Despite the Liberal Democratic Party’s overwhelming victory in Sunday’s Lower House election, Prime Minister Junichiro Koizumi appears to want to exert even more control over the LDP.

Koizumi said Tuesday he believes newly elected members of the party should avoid joining factions because he has already ordered LDP executives to come up with measures to foster their independence.

“I have told the leadership that they should think about measures to help them gather information on or study (policy matters) without being a member of a faction,” Koizumi told reporters at the Prime Minister’s Official Residence in Tokyo.

Asked if he may hold regular briefings with new lawmakers to inform them of various issues, including Diet schedules and party posts, he said that was an option.

“Such measures are included” in steps the LDP executives will consider, Koizumi said.

Most of the newly elected members are considered loyal to Koizumi because they rode on the back of his overwhelming popularity. Separating them from the major LDP factions would further strengthen Koizumi’s grip on the party.

The LDP’s old guard and their factions, most notably the one led by former Prime Minister Ryutaro Hashimoto and one run by ex-LDP policy chief Shizuka Kamei, had long been thorns in Koizumi’s side. But Hashimoto retired and Kamei and others of the old guard were purged in the election, and the factions are considerably weakened.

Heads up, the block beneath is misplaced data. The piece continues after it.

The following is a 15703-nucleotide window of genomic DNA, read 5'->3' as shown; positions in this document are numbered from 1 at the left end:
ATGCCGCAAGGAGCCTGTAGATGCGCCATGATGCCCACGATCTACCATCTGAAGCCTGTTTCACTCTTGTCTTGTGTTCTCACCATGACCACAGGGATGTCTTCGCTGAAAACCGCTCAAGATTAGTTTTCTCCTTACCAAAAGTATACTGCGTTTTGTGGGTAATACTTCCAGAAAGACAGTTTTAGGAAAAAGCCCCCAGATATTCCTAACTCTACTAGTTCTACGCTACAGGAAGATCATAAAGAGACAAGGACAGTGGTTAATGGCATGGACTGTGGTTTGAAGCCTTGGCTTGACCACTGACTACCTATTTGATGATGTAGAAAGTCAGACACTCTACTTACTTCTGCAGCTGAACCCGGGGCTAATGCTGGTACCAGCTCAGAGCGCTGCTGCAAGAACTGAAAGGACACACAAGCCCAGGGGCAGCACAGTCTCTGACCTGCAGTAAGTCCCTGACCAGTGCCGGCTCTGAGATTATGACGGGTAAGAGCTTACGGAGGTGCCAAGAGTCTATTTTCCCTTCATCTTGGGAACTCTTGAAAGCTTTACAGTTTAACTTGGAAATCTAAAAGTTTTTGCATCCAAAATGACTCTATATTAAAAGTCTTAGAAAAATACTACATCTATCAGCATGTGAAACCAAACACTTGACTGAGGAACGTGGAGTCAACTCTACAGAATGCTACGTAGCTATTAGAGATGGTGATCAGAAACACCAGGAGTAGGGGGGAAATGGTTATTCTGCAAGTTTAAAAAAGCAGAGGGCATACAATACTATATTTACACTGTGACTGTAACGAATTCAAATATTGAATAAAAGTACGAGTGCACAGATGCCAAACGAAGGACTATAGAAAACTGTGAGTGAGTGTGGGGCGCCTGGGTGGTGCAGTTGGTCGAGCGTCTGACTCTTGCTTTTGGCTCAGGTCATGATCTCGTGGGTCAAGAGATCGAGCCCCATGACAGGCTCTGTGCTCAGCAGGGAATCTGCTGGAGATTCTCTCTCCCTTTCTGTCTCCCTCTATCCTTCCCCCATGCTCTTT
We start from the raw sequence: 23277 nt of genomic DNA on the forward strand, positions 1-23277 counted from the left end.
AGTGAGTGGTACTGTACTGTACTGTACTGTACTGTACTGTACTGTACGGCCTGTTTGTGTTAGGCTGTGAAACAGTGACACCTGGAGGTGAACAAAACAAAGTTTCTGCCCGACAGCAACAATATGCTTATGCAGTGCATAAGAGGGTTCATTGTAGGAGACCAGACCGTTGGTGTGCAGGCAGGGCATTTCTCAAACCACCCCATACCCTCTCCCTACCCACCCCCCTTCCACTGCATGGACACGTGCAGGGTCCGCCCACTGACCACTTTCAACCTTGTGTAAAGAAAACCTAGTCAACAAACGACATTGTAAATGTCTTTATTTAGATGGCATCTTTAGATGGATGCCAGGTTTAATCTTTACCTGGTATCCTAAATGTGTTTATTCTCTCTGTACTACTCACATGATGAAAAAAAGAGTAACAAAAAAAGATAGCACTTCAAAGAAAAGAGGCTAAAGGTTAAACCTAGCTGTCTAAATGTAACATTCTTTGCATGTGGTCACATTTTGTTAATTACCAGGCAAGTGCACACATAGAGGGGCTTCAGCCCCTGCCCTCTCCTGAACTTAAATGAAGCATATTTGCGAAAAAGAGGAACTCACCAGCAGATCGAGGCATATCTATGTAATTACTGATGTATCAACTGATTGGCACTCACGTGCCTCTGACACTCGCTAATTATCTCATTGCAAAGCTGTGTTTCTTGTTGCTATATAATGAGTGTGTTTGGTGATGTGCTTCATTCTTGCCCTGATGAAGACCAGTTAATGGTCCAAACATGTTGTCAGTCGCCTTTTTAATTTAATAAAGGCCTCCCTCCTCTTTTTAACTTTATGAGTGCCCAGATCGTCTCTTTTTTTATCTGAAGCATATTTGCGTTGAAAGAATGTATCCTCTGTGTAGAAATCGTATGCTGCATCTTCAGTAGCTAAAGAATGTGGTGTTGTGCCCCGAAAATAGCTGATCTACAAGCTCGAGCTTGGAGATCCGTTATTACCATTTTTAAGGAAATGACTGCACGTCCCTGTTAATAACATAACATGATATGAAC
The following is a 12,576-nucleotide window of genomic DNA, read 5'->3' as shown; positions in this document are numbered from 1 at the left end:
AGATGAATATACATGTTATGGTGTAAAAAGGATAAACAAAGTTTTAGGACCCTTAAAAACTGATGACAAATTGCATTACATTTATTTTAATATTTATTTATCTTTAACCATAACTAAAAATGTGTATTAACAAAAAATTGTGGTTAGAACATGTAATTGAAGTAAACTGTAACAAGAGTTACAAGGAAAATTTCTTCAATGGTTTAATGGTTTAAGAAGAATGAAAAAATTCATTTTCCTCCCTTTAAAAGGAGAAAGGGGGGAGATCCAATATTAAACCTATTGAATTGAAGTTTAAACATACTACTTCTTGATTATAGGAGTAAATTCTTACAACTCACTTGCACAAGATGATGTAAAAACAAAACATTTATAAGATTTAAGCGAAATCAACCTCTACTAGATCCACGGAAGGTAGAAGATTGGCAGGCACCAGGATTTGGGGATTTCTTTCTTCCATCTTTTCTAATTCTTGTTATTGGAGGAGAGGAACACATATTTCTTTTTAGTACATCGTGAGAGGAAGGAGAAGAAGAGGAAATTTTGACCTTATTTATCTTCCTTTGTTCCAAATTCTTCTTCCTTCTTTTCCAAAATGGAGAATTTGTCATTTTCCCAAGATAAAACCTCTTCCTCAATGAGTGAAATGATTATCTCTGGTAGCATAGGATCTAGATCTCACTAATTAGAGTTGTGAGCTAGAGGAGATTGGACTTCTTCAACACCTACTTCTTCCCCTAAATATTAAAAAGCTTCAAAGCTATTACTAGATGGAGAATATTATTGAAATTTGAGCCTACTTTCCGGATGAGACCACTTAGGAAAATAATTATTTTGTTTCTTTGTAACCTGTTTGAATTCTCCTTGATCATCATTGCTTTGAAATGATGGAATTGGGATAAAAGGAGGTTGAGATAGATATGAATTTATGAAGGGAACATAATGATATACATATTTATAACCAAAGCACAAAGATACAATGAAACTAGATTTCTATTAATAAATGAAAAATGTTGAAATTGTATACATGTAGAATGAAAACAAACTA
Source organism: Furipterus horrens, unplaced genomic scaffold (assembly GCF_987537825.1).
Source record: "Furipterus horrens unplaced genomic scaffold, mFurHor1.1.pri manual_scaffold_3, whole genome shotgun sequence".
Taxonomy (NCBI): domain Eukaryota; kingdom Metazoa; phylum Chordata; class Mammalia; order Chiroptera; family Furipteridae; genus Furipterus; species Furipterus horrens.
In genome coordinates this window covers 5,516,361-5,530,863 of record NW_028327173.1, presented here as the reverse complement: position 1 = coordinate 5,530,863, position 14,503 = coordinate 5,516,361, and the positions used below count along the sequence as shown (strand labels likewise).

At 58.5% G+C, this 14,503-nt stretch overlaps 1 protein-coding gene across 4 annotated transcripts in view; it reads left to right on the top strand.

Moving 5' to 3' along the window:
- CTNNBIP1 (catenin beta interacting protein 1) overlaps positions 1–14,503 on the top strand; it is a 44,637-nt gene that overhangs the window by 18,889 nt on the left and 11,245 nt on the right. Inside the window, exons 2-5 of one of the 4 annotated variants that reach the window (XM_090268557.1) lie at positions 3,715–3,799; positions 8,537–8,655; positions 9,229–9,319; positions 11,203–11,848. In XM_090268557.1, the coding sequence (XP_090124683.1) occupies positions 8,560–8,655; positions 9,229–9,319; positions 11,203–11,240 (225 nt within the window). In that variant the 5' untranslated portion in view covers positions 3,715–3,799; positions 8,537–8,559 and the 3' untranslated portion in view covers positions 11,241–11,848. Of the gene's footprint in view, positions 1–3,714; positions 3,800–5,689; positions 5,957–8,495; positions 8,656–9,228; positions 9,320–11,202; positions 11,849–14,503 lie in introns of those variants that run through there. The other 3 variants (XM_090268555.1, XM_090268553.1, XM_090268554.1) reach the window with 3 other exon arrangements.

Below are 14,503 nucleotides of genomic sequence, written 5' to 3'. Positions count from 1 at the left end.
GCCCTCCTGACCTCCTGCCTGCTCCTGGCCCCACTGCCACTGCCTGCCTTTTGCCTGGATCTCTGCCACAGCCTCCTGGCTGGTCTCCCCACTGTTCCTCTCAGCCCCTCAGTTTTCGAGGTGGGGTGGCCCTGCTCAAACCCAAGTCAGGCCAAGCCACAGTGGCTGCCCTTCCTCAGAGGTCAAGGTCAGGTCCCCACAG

Since the time Koizumi called the election last month, the Hashimoto faction has lost 15 Lower House members, the Kamei faction 12, and the one led by Lower House member Mitsuo Horiuchi two.

The Hashimoto faction hasn’t been able to find a successor to its namesake since he quit amid a political donation scandal and subsequently retired, and Kamei and Horiuchi had to leave the LDP. Both had been outcasts for voting against the Koizumi-inspired postal privatization bills in violation of LDP rules.

Meanwhile, the faction led by former Prime Minister Yoshiro Mori added two Lower House members, giving it a total of 53 in the chamber. Combined with the faction’s 26 Upper House members, he now commands the largest faction, with 79 members, which counted Koizumi as a member before he became prime minister.

Faction leaders once dominated the LDP and hence politics, and through their strengths were able to secure key party and Cabinet posts due to their vast fundraising capabilities and heavy influence on their ranks.

But never-ending corruption scandals — along with revisions to the political funds control law and the electoral system in the early 1990s — have gradually sapped the faction leaders’ clout.

This, as a result, has enabled Koizumi, a lone wolf with few followers, to capture the ruling LDP’s helm.

In a time of both misinformation and too much information, quality journalism is more crucial than ever.
By subscribing, you can help us get the story right.